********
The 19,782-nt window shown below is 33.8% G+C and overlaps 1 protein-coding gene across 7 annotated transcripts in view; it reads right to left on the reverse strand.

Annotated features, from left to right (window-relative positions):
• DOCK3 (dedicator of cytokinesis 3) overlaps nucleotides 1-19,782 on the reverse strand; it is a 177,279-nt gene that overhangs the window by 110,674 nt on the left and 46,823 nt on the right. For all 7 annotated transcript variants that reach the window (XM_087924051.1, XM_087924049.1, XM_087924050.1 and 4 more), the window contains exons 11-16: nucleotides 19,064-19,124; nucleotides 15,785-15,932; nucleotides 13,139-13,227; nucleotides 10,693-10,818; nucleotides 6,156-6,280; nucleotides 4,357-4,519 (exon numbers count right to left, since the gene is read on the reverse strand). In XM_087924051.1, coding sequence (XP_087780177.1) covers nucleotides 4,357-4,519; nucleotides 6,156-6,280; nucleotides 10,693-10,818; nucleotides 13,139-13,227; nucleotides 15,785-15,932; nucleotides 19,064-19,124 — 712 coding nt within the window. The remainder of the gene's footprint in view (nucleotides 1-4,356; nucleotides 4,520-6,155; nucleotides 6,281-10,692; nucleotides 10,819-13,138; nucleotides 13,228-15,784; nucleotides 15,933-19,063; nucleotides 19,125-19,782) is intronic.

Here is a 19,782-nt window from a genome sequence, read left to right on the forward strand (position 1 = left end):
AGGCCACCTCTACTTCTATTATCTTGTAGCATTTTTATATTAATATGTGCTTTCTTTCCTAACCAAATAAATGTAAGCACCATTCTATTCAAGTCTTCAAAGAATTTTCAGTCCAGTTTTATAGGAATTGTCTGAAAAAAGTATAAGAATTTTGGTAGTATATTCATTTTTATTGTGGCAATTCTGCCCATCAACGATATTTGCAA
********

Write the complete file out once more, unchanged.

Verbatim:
The 19,782-nt window shown below is 33.8% G+C and overlaps 1 protein-coding gene across 7 annotated transcripts in view; it reads right to left on the reverse strand.

Annotated features, from left to right (window-relative positions):
• DOCK3 (dedicator of cytokinesis 3) overlaps nucleotides 1-19,782 on the reverse strand; it is a 177,279-nt gene that overhangs the window by 110,674 nt on the left and 46,823 nt on the right. For all 7 annotated transcript variants that reach the window (XM_087924051.1, XM_087924049.1, XM_087924050.1 and 4 more), the window contains exons 11-16: nucleotides 19,064-19,124; nucleotides 15,785-15,932; nucleotides 13,139-13,227; nucleotides 10,693-10,818; nucleotides 6,156-6,280; nucleotides 4,357-4,519 (exon numbers count right to left, since the gene is read on the reverse strand). In XM_087924051.1, coding sequence (XP_087780177.1) covers nucleotides 4,357-4,519; nucleotides 6,156-6,280; nucleotides 10,693-10,818; nucleotides 13,139-13,227; nucleotides 15,785-15,932; nucleotides 19,064-19,124 — 712 coding nt within the window. The remainder of the gene's footprint in view (nucleotides 1-4,356; nucleotides 4,520-6,155; nucleotides 6,281-10,692; nucleotides 10,819-13,138; nucleotides 13,228-15,784; nucleotides 15,933-19,063; nucleotides 19,125-19,782) is intronic.

Here is a 19,782-nt window from a genome sequence, read left to right on the forward strand (position 1 = left end):
AGGCCACCTCTACTTCTATTATCTTGTAGCATTTTTATATTAATATGTGCTTTCTTTCCTAACCAAATAAATGTAAGCACCATTCTATTCAAGTCTTCAAAGAATTTTCAGTCCAGTTTTATAGGAATTGTCTGAAAAAAGTATAAGAATTTTGGTAGTATATTCATTTTTATTGTGGCAATTCTGCCCATCAACGATATTTGCAA